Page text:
In the present study, the effect of frictional wear was investigated by calculating changes in weight. Group A showed no significant change in weight before and after the wear test, but a significant change was observed in group B. Thus, the third null hypothesis was partly rejected.
The retention mechanism of conical double crowns is based on the adhesive friction created near the end of the joining process. Elastic deformation of the secondary crown promotes this effect. The principle of the conical crowns works well and is reproducible if the joining surfaces are smooth and provide a good fit.11,24
In the casting method, casting beads can form on the internal and external surfaces of the crown.25 Unfortunately, it is technically impossible to remove these casting beads from the internal surface of cast secondary crowns, as in group A. Changes in retentive force could be explained by the quality of the contact provided by the position of the secondary crown. The internal surfaces of the secondary crowns in group B were adapted automatically to the polished primary crowns by the galvanoforming process. This process creates smooth internal surfaces in the galvanoformed secondary crowns. The good fit and adaptation of the secondary crown could be also promoted by increasing its contact with the primary crown. The SFC and elastic deformation of gold galvanoformed crowns are larger than those of non-noble crowns. As mentioned above, the use of electroformed secondary crowns may have significantly increased retentive force after the wear test in group B. The lack of a significant change in retention force in group A may be due to the casting fabrication technique and the non-noble alloy used for the secondary crown.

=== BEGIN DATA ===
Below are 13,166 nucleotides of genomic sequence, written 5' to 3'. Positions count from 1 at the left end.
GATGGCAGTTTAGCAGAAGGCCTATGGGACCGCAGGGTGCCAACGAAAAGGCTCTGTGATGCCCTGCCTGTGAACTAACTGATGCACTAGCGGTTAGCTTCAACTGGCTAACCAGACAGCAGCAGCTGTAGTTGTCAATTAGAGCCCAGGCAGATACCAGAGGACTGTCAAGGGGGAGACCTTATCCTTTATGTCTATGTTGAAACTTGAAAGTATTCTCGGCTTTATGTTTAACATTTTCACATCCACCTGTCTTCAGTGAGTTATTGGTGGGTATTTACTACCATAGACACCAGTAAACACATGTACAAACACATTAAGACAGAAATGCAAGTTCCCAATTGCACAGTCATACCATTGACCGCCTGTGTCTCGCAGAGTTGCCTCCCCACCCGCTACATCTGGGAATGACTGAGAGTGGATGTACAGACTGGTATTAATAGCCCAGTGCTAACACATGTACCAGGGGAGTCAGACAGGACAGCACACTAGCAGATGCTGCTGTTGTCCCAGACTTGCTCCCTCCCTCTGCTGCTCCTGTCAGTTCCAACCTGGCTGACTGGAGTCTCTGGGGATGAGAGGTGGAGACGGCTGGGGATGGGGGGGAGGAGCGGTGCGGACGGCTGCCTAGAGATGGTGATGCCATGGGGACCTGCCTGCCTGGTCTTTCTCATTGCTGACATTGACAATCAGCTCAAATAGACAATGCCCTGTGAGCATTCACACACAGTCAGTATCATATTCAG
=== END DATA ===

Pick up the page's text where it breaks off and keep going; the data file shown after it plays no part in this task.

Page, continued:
Amonton's law states that the SFC depends not on the apparent contact area, but on the actual contact area. Thus, the SFC increases with an increase in the actual contact area. This effect suggests that surface roughness influences the SFC. When plastic deformation occurs at the actual contact, a new surface forms, and strong adhesion occurs between the materials, contributing to the increase in the SFC. In telescopic conical crown systems, retentive force is generated by residual elastic strain in the secondary crown.22 The retention mechanism of conical double crowns is also based on the adhesive friction created toward the end of the insertion process. Elastic deformation of the secondary crown promotes this effect.11,26–28 In the present study, the increased retentive force and weight observed in group B after the wear test were consistent with Amonton's law.